We have areas in each risk zone – as an indication: townships of Ohau are in the high-risk area, Omarama through to Ngapara and Macraes Flat are in the Medium risk area and the coastal towns are in the Low-risk area - this rating is used when calculating necessary earthquake (EQ) strengthening for new buildings constructed in our area. This classification is also used in the timeframes for assessment and remediation of EPBs.

Waitaki District Area - Seismic Risk Areas (MBIE)

What are the timeframes for identifying and strengthening in the medium seismic zone?

The timeframes for the medium seismic zone are:

Territorial Authorities must identify potentially earthquake-prone buildings by:  

HIGH:   PRIORITY: 1 January 2020 | OTHER: 1 July 2022
MEDIUM:   PRIORITY: 1 July 2022  |  OTHER: 1 July 2027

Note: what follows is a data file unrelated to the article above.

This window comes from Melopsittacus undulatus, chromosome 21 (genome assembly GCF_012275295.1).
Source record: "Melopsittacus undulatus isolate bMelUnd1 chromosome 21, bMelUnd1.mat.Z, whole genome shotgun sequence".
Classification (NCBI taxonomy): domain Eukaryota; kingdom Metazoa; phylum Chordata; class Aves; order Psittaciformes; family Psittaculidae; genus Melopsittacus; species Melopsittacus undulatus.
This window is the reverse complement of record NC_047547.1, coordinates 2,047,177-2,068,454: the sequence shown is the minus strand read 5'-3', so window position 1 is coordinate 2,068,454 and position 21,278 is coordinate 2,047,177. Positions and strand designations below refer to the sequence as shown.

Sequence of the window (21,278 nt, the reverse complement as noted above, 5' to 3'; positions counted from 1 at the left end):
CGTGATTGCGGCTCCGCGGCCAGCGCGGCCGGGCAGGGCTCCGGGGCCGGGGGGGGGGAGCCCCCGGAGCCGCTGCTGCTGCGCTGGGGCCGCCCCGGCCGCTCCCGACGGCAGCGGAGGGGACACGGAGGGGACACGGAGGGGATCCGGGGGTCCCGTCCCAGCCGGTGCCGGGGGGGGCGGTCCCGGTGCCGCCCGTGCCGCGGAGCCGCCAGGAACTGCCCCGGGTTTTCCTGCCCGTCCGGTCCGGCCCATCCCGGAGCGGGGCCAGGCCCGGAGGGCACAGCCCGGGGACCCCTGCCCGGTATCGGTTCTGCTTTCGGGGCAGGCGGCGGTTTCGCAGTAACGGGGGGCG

LOW:   PRIORITY: N/A  |  OTHER: 1 July 2032

Owners of earthquake-prone buildings must carry out seismic work within (timeframes are from the issue of an EPB Notice):

HIGH:   PRIORITY: 7.5 years | OTHER: 15 years
MEDIUM:   PRIORITY: 12.5 years   |  OTHER: 25 years
LOW:   PRIORITY: N/A  |  OTHER: 35 years

What are the new EPB categories that affect us?

The following profile categories apply to the Waitaki District: 

  • Category A - Unreinforced masonry buildings.
  • Category B - Pre-1976 buildings that are either three or more storeys, or 12metres or greater in height above the lowest ground level (other than unreinforced masonry buildings in Category A).
  • Category C - Pre-1935 buildings that are one or two storeys (other than unreinforced masonry buildings in Category A).